I THINK I NEED TO TAKE A GAP YEAR
I’m in matric and because this year has been so unusual I couldn’t make up my mind about the career I want to pursue.
I’d always wanted to become a doctor but with the pandemic I realised how vulnerable doctors are and I’m not sure I have the grit to do what needs to be done if I become one. I don’t want to simply choose something and just go with it because I’m under pressure to make a decision. I want to have passion for the work I’ll be doing for most of my life. I asked my parents if I could take a gap year to give me some time to think about it before I make up my mind. But they seem to think that if I take the year off I won’t go and study at all. What do you think?
- Reynard, email
Dr Louise’s advice
Choosing a career is one of the most important decisions in life and should not be taken lightly. Getting a tertiary qualification is also so expensive that it’s not a good idea to start a degree and then drop it because you’ve decided you want to do something else. So it is sensible of you to want to take a gap year rather than rushing the decision about what you want to do with your life. A gap year can be different things to different people. It doesn’t have to mean you’ll be doing nothing – it can mean the chance to explore different avenues.
Make a list of the four top careers you’re interested in and at the start of your gap year find people in these careers that you can “interview”. Prepare questions to ask so you get a good idea of the pros and cons. Ask what it requires not only professionally but also personally and emotionally. Consider what opportunities there are for growth. Then consider your own strengths and weaknesses, think about what’s really important to you, and match this with the information you’ve gathered about the various careers. You could also take some short courses during your gap year – those relating to computers or business or learning an additional language are likely to come in handy no matter which career you eventually choose. You can ensure your gap year is time well spent.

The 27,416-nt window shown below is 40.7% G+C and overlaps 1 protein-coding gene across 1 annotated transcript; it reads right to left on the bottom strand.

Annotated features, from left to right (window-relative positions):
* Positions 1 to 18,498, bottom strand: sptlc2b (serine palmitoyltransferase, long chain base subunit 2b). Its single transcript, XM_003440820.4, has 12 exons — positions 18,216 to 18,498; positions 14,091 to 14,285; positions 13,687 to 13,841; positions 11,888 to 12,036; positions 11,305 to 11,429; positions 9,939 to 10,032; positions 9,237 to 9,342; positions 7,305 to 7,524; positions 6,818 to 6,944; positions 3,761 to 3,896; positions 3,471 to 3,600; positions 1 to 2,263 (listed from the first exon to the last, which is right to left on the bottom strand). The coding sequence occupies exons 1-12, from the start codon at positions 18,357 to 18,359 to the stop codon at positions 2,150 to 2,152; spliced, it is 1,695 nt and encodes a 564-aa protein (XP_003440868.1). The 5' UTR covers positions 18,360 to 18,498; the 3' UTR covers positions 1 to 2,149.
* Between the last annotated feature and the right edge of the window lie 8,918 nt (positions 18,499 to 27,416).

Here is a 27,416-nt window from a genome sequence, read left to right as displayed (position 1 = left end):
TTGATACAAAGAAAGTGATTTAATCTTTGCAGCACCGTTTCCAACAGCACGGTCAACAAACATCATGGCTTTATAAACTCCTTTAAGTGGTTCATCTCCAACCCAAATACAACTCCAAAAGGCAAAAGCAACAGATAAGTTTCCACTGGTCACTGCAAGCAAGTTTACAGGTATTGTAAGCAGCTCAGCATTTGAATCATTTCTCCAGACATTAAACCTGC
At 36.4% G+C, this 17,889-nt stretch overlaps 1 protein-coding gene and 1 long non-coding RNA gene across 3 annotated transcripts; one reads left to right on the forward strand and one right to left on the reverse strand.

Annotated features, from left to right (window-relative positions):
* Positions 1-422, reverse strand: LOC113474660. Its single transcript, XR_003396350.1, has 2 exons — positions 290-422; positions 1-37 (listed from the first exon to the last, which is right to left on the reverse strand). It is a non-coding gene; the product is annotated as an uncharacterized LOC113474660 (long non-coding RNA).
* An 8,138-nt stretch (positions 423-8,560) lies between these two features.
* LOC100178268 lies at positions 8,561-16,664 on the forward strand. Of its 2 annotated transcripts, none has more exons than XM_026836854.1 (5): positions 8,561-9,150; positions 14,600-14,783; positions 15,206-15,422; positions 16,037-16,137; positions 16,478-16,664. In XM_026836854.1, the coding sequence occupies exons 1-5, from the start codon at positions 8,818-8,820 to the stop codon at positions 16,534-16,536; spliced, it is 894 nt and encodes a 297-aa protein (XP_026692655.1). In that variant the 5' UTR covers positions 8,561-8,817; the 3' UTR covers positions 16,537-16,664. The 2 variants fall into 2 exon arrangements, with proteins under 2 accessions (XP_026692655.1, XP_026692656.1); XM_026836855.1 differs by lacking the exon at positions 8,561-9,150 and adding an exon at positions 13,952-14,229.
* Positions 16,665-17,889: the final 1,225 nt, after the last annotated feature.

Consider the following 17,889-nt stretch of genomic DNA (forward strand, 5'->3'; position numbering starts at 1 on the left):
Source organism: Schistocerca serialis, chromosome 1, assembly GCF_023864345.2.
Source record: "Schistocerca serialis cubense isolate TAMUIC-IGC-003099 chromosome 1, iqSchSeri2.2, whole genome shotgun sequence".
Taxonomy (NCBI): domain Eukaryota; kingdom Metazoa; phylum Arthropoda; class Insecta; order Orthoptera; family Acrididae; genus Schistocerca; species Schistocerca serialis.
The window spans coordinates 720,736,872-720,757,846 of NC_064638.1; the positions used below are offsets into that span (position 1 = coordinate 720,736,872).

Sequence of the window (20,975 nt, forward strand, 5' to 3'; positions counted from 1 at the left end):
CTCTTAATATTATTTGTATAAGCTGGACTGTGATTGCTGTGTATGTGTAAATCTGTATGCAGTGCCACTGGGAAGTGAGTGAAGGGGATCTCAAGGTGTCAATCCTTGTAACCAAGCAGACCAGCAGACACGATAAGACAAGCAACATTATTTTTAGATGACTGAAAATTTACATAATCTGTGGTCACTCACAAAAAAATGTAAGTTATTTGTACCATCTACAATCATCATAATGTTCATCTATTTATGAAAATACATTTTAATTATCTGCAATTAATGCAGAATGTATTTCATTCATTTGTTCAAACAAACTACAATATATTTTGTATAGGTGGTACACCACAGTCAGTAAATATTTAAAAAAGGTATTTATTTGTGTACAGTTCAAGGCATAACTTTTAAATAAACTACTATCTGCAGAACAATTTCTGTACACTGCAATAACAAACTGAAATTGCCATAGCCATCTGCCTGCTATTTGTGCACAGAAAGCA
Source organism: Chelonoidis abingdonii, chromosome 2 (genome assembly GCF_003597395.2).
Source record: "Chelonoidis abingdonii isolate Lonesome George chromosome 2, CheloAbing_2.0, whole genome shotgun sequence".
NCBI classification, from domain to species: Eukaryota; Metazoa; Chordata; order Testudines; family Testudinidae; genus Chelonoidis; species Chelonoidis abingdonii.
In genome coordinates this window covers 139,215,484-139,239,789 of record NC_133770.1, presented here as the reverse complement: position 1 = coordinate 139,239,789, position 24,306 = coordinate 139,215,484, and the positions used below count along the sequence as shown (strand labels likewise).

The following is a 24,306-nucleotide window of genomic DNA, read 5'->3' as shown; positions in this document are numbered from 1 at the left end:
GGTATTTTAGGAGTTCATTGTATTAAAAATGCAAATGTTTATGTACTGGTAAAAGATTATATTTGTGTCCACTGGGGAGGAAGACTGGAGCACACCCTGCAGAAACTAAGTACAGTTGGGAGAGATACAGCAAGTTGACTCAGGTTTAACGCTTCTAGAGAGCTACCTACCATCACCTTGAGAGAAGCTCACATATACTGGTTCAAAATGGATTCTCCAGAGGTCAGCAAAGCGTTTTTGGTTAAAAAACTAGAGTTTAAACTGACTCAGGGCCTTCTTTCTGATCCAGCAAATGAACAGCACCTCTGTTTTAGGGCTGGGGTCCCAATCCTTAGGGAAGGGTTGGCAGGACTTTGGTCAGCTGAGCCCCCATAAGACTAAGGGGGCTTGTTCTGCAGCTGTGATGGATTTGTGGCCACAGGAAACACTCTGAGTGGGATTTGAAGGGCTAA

MY SEX DRIVE IS GONE
Before lockdown and the pandemic I was a normal guy – in fact I saw myself as a hot-blooded male. During lockdown I was retrenched and so I didn’t have any income. My girlfriend also left me.
I’m one of the lucky ones though, because I thought it would take ages before I found employment again but I started a new job a little while ago. I’m fortunate in that my skills are scarce and thus sought-after. So things are mostly back on track again – except for my sex drive. I find I don’t have any interest in sex anymore. Although women like me and find me attractive, I can’t get myself to start dating again. What’s wrong with me?
- Rici, email
Dr Louise’s advice
It’s likely you’re experiencing symptoms related to post- traumatic stress disorder (PTSD) resulting from the emotional upheaval you experienced earlier this year. One of the symptoms of this is depression, which can inhibit your sex drive. Often, in the midst of a trauma people are able to hold themselves together and get through it. But once the crisis has passed they start suffering from the effects of the experience – this is PTSD. It can be seen in soldiers after combat, in people who’ve had near-death experiences and survived, and people who have been traumatised by major life events. You need to get professional help. A clinical psychologist can help you to work through the emotions you experienced over the past months due to suddenly finding yourself unemployed, and also the end of your relationship. As these problems are addressed and dealt with, you should find that your libido recovers.
I HATE WORKING FOR SOMEONE ELSE
Before lockdown I had my own business, so I made the decisions and carried out my plans as I saw fit. I was happy and content as I’ve always been an individualistic person who wants to follow my own path. But due to lockdown I went bankrupt and had to close my business. I managed to find employment recently but am struggling as I now have to report to a manager and follow his orders, even when I don’t agree with them. I’ve already been called in by the manager and told to just buckle down and do as I’m told. How am I going to manage that?
- Derek, email
Count your blessings and be thankful that you’ve found employment in these difficult times. There are many, many people who are not as fortunate as employment opportunities are rare at the moment. It seems you have some issues with authority and therefore struggle to accept orders from others. It might help to consult with a psychologist so you can get some help with understanding where this comes from, how it plays out in your life and how you can deal with it. It’ll benefit you to figure this out – if you don’t, sooner or later, you’re likely to find yourself unemployed again.
It may stem from your childhood, and what happens now is that as soon as someone tries to give you instructions or tell you what to do, the child in you wants to rebel. A psychologist can also teach you how to “package” what you say to your manager so it doesn’t come across as insubordination.
Write to Dr Louise, PO Box 39410, Moreletapark 0044,or email email@example.com.